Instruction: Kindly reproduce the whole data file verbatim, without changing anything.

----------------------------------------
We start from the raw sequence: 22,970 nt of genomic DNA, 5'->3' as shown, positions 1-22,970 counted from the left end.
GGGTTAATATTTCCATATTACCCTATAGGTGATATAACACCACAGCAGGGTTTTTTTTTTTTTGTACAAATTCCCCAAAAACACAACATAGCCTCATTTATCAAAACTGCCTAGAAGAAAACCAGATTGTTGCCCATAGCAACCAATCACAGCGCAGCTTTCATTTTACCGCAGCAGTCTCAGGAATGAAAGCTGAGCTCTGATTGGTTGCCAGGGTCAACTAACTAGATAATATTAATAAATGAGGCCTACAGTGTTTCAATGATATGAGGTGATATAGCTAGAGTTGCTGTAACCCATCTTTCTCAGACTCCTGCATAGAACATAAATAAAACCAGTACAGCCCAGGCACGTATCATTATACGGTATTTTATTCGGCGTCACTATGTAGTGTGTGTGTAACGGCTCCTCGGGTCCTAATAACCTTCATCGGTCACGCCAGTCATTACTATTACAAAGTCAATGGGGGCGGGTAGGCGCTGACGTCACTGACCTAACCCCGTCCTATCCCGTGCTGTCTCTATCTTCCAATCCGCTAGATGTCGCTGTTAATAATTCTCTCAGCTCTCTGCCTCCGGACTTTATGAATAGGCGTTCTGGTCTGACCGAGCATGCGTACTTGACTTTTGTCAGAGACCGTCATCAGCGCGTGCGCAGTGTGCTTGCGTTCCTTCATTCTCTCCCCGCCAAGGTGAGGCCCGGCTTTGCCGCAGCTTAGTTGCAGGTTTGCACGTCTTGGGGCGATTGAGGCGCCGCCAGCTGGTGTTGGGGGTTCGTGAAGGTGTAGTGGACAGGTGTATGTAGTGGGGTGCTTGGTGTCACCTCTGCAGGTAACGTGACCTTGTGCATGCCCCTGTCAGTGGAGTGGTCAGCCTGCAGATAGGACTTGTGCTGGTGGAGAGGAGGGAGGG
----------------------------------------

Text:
We start from the raw sequence: 22,970 nt of genomic DNA, 5'->3' as shown, positions 1-22,970 counted from the left end.
GGGTTAATATTTCCATATTACCCTATAGGTGATATAACACCACAGCAGGGTTTTTTTTTTTTTGTACAAATTCCCCAAAAACACAACATAGCCTCATTTATCAAAACTGCCTAGAAGAAAACCAGATTGTTGCCCATAGCAACCAATCACAGCGCAGCTTTCATTTTACCGCAGCAGTCTCAGGAATGAAAGCTGAGCTCTGATTGGTTGCCAGGGTCAACTAACTAGATAATATTAATAAATGAGGCCTACAGTGTTTCAATGATATGAGGTGATATAGCTAGAGTTGCTGTAACCCATCTTTCTCAGACTCCTGCATAGAACATAAATAAAACCAGTACAGCCCAGGCACGTATCATTATACGGTATTTTATTCGGCGTCACTATGTAGTGTGTGTGTAACGGCTCCTCGGGTCCTAATAACCTTCATCGGTCACGCCAGTCATTACTATTACAAAGTCAATGGGGGCGGGTAGGCGCTGACGTCACTGACCTAACCCCGTCCTATCCCGTGCTGTCTCTATCTTCCAATCCGCTAGATGTCGCTGTTAATAATTCTCTCAGCTCTCTGCCTCCGGACTTTATGAATAGGCGTTCTGGTCTGACCGAGCATGCGTACTTGACTTTTGTCAGAGACCGTCATCAGCGCGTGCGCAGTGTGCTTGCGTTCCTTCATTCTCTCCCCGCCAAGGTGAGGCCCGGCTTTGCCGCAGCTTAGTTGCAGGTTTGCACGTCTTGGGGCGATTGAGGCGCCGCCAGCTGGTGTTGGGGGTTCGTGAAGGTGTAGTGGACAGGTGTATGTAGTGGGGTGCTTGGTGTCACCTCTGCAGGTAACGTGACCTTGTGCATGCCCCTGTCAGTGGAGTGGTCAGCCTGCAGATAGGACTTGTGCTGGTGGAGAGGAGGGAGGG